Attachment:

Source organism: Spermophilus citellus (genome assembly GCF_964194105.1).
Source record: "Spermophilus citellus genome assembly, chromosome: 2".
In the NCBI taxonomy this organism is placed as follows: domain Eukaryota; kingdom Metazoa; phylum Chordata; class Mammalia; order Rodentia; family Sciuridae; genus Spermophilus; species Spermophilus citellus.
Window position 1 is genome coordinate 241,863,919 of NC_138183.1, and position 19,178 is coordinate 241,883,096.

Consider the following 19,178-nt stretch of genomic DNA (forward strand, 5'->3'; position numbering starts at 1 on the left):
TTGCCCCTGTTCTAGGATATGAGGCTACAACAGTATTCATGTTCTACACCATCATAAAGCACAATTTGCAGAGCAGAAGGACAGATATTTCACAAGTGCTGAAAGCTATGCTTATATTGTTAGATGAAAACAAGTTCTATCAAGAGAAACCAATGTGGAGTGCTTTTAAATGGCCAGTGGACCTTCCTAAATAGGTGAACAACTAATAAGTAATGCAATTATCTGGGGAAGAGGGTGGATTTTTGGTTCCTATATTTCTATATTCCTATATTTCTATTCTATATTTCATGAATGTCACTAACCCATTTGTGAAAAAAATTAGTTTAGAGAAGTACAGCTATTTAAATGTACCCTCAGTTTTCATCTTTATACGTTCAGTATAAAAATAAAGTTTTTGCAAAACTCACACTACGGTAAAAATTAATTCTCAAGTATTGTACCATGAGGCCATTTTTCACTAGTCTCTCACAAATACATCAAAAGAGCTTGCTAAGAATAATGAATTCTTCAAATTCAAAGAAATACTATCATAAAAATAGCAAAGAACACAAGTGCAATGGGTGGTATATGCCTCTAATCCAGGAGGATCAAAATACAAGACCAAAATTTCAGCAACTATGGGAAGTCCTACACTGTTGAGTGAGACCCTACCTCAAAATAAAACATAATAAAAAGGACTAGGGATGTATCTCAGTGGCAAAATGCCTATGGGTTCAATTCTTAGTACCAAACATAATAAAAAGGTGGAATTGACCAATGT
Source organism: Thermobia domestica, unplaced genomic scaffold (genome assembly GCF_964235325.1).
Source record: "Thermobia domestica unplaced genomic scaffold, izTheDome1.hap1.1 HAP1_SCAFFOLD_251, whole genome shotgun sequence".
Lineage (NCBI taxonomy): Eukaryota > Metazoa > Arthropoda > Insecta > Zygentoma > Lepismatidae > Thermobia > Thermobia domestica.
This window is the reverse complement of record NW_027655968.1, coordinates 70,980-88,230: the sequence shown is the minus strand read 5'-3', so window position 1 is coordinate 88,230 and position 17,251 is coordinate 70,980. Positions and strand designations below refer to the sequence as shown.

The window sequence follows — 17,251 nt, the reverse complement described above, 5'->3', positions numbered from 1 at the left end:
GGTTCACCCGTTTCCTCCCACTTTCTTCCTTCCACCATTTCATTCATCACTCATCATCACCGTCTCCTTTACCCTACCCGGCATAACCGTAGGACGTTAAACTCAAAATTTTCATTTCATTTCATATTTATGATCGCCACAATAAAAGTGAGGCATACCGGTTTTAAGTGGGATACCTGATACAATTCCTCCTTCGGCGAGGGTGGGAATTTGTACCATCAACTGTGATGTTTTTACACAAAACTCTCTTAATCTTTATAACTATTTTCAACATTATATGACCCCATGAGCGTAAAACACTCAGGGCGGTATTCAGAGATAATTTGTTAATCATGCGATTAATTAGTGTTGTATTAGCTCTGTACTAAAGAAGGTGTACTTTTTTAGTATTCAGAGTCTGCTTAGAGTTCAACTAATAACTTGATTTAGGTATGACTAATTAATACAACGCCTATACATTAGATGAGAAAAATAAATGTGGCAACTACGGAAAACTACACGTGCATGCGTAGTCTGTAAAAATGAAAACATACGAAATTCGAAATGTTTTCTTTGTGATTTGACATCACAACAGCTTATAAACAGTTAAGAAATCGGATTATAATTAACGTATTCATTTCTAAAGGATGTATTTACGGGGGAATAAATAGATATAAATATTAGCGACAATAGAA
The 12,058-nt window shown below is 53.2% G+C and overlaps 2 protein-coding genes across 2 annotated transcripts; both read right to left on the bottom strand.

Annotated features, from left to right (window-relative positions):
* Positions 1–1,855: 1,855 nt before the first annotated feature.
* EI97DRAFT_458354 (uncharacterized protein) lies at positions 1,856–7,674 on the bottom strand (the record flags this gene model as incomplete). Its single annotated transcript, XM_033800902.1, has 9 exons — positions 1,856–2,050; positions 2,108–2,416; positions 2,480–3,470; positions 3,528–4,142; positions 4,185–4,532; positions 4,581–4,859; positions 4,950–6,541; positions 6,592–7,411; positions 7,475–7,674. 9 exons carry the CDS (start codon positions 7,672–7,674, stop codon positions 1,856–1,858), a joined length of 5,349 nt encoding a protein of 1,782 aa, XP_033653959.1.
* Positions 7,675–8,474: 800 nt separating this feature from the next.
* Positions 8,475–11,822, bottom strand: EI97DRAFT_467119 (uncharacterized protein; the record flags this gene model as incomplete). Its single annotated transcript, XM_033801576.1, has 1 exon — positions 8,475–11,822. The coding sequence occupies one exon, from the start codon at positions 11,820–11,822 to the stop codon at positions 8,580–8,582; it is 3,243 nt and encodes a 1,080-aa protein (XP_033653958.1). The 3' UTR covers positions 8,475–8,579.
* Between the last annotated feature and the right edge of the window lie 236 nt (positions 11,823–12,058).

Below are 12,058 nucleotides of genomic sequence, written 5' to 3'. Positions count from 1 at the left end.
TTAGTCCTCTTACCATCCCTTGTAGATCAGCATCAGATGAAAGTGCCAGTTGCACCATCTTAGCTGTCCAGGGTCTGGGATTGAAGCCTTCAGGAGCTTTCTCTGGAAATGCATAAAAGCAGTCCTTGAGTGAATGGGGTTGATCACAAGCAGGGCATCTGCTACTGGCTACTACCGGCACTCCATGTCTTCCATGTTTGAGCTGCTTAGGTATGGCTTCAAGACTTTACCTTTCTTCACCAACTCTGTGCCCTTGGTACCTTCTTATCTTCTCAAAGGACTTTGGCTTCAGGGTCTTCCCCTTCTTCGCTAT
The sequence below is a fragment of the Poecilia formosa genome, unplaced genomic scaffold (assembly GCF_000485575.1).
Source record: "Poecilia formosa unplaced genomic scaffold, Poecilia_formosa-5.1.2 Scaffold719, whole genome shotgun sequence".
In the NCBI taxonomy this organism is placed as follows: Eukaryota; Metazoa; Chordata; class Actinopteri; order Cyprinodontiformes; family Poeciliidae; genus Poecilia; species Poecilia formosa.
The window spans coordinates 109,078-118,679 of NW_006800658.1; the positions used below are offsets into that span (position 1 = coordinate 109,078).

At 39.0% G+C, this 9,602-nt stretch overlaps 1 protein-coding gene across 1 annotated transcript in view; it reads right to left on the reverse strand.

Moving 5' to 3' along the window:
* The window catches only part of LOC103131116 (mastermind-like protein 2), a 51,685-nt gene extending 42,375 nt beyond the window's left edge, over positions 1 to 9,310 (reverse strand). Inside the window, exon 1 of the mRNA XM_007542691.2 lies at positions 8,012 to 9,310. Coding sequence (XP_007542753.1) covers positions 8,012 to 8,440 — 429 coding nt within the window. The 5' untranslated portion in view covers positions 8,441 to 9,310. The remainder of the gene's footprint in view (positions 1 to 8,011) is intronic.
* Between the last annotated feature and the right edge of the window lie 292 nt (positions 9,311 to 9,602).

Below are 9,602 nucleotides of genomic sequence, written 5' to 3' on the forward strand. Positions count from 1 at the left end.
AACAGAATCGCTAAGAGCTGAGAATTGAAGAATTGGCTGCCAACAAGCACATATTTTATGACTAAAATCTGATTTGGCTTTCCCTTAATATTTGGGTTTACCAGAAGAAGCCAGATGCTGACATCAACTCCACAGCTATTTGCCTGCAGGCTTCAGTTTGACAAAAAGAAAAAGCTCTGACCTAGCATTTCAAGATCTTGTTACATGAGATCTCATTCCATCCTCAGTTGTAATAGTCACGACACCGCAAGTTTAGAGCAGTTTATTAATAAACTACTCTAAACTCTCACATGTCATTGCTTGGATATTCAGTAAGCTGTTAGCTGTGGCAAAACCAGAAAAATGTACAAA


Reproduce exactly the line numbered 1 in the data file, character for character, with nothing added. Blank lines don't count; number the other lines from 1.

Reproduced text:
Source organism: Spermophilus citellus (genome assembly GCF_964194105.1).